Atorvastatin and Endothelial Function in Type 2 Diabetes Mellitus (ATTEND-Study)
|Study Design:||Allocation: Randomized
Intervention Model: Parallel Assignment
Primary Purpose: Prevention
|Official Title:||Effect of High Dose Statin Therapy on Endothelial Function in Patients With Type 2 Diabetes Mellitus Without CAD|
- Flow mediated vasodilatation (FMD) on atorvastatin
- FMD on combined treatment
- FMD in relation to lipid levels
- FMD in relation to BP lowering
- CV events
|Study Start Date:||July 2001|
|Estimated Study Completion Date:||December 2004|
Background:The prevalence of diagnosed type 2 diabetes mellitus (DM) is estimated to 2-4% in the general population in most European countries. DM is associated with an increased frequency of manifest atherosclerotic disease. Data from prospective studies demonstrate that the risk of developing acute coronary syndrome (ACS) in diabetic patients with no prior history of coronary artery disease (CAD) is equivalent to the risk observed in non-diabetics ACS survivors. Most diabetic patients die from CAD. Although DM is primarily a metabolic disorder, it imposes a tremendous burden on macro- and micro-vessel disease.The important question of primary prevention of cardiovascular disease (CVD) in DM remains unanswered.
In the major lipid-intervention studies where patients with CAD were included, the subgroup with DM had at least as good effect of lipid lowering therapy with statins as non-diabetics. The recently published Heart Protection Study supports the hypothesis of a favourable effect of statins in the primary prevention of CVD in DM. The UK Prospective Diabetic Study has proved that tight blood pressure (BP) regulation reduces the frequency of micro- and macrovascular endpoint. It has been suggested that combined lipid lowering with statins and tight BP regulation can have an additive effect in DM patients.
It is well established that the atherosclerotic process has an impact on endothelial function.An improvement of endothelial function by cholesterol lowering and BP reduction may serve as a surrogate endpoint for CAD.
Objective:To assess the effect of intensive lipid lowering on endothelial function in patients with DM and serum cholesterol level <6.5 mmol/l and to evaluate the effect of combined lipid lowering and tight BP regulation on endothelial function in the same patient group.
Methods: This is a single-center, randomised, placebo-controlled study with three treatment arms. Participants are blindly allocated to: 1. atorvastatin 80 mg daily 2. corresponding placebo 3. open label treatment with atorvastatin 80 mg daily and tight BP regulation with 5-10 mg amlodipine, 2-4 mg perindopril, 4-8 mg doxazosin in mono- or combination therapy that aims BP <130/80.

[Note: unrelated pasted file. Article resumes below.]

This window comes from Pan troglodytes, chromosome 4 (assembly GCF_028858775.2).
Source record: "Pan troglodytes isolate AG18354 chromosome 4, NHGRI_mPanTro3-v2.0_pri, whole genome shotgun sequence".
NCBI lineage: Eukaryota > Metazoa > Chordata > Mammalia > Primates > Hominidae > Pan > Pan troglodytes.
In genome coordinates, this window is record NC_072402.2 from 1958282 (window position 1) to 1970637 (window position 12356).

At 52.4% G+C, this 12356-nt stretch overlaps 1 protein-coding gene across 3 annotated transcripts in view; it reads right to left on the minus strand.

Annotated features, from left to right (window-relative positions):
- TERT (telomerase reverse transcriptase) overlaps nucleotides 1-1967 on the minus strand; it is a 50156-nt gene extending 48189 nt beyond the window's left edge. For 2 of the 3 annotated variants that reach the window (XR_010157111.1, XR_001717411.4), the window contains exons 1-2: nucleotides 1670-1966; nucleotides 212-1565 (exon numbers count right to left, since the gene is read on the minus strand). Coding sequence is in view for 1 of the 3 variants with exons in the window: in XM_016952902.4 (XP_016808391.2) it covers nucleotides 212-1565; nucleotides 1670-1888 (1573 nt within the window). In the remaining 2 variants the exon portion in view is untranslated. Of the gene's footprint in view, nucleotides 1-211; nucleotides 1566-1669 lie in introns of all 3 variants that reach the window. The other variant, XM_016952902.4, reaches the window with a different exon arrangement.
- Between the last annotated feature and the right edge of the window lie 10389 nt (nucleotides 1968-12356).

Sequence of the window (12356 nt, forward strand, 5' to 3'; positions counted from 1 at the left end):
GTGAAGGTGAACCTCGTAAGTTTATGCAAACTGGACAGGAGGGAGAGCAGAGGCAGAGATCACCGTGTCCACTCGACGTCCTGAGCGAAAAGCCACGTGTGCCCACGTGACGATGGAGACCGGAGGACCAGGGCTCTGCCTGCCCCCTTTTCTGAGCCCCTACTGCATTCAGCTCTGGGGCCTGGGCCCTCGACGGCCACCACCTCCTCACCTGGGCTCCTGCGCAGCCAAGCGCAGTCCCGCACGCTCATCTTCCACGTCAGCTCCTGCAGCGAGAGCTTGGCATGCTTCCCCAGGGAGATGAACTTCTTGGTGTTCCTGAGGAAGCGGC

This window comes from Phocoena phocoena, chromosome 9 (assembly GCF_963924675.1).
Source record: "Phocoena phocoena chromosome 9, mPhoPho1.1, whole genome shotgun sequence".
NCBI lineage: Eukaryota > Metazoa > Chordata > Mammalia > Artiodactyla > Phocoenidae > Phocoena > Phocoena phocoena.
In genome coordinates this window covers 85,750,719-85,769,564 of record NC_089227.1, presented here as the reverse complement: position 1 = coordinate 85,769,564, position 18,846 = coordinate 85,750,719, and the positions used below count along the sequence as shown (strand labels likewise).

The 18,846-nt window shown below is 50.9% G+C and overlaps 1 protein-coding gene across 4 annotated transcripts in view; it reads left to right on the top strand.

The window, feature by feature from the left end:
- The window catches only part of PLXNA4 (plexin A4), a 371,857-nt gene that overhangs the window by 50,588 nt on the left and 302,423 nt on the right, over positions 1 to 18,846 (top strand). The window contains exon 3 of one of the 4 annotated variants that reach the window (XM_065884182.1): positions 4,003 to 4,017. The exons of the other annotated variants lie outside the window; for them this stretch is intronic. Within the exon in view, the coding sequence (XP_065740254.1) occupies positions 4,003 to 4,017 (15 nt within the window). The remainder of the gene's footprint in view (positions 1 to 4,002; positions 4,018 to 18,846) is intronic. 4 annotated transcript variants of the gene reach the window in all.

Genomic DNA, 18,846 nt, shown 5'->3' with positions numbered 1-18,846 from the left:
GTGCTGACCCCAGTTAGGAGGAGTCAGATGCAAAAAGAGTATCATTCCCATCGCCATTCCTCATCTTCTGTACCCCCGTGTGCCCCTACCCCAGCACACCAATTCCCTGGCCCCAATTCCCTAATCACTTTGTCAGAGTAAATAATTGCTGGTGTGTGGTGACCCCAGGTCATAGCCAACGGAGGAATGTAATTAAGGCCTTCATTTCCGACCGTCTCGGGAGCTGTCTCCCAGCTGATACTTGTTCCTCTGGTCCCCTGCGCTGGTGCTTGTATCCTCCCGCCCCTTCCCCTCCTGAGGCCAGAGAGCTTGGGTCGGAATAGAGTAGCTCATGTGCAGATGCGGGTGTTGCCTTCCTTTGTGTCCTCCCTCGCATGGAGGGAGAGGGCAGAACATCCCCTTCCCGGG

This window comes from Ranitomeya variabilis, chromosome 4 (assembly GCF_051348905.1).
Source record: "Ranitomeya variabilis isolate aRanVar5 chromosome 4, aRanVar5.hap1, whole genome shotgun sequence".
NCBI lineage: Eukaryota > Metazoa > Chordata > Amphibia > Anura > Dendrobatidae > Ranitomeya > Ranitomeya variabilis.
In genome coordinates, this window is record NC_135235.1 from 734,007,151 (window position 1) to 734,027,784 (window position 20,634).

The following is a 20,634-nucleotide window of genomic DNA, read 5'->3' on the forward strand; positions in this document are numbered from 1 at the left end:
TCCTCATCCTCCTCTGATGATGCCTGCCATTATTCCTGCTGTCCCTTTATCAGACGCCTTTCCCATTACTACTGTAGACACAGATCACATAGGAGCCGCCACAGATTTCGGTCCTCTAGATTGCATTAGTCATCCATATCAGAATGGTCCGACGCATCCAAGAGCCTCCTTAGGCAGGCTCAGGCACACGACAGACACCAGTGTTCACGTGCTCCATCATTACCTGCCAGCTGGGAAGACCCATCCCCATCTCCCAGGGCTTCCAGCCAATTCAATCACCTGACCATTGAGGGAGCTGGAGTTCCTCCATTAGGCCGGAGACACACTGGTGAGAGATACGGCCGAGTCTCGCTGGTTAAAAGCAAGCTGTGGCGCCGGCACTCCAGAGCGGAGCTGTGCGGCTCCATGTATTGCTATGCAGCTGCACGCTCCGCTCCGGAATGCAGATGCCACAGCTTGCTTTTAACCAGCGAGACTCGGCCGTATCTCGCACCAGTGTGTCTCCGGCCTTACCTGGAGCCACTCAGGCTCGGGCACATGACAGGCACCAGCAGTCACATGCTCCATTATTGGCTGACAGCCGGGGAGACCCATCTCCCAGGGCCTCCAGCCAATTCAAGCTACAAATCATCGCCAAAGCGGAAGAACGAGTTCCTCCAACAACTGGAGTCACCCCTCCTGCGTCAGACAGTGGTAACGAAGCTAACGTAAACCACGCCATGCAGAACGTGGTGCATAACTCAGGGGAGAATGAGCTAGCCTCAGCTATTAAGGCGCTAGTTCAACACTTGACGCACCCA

Endothelial function is evaluated at baseline, at 6 and 12 month non-invasively. A high resolution ultrasound scan is performed on the right brachial artery to assess post ischemic flow mediated changes in arterial diameter. Flow mediated dilatation (FMD) depends on an intact endothelium and is mediated via endogenous nitric oxid (NO). To test non-endothelium dependent vasodilatation 0.4 mg of sublingual nitroglycerin (NG) is administrated. NG is a smooth muscle relaxant and acts as a source of NO.There is a well described relation tween endothelial function in the coronary arteries and in the brachial artery.
Sample size: the sample size in the study is based on the following assumptions:
- High resolution ultrasound technique has a high accuracy and reproducibility.
- The majority of the patients will have endothelial dysfunction
- As shown in previous clinical studies, an increase in FMD of 2% is significant at the 95% confidence interval.
- Patients randomised to atorvastatin will after one year treatment show an improvement of FMD of at leat 2% compared with the placebo group. Patients treated openly with atorvastatin and BP regulation will have a further improvement of FMD of 2%.
Under these assumptions with a power of 80% and a 2 sided alfa of 5% a sample size of 160 patients are needed.
Please refer to this study by its ClinicalTrials.gov identifier: NCT00124397
|Department of Medical Research|
|SHF Svendborg, Svendborg, Denmark, 5700|
|Study Chair:||Kenneth Egstrup, MD||Department of Medical Research, SHF Svendborg|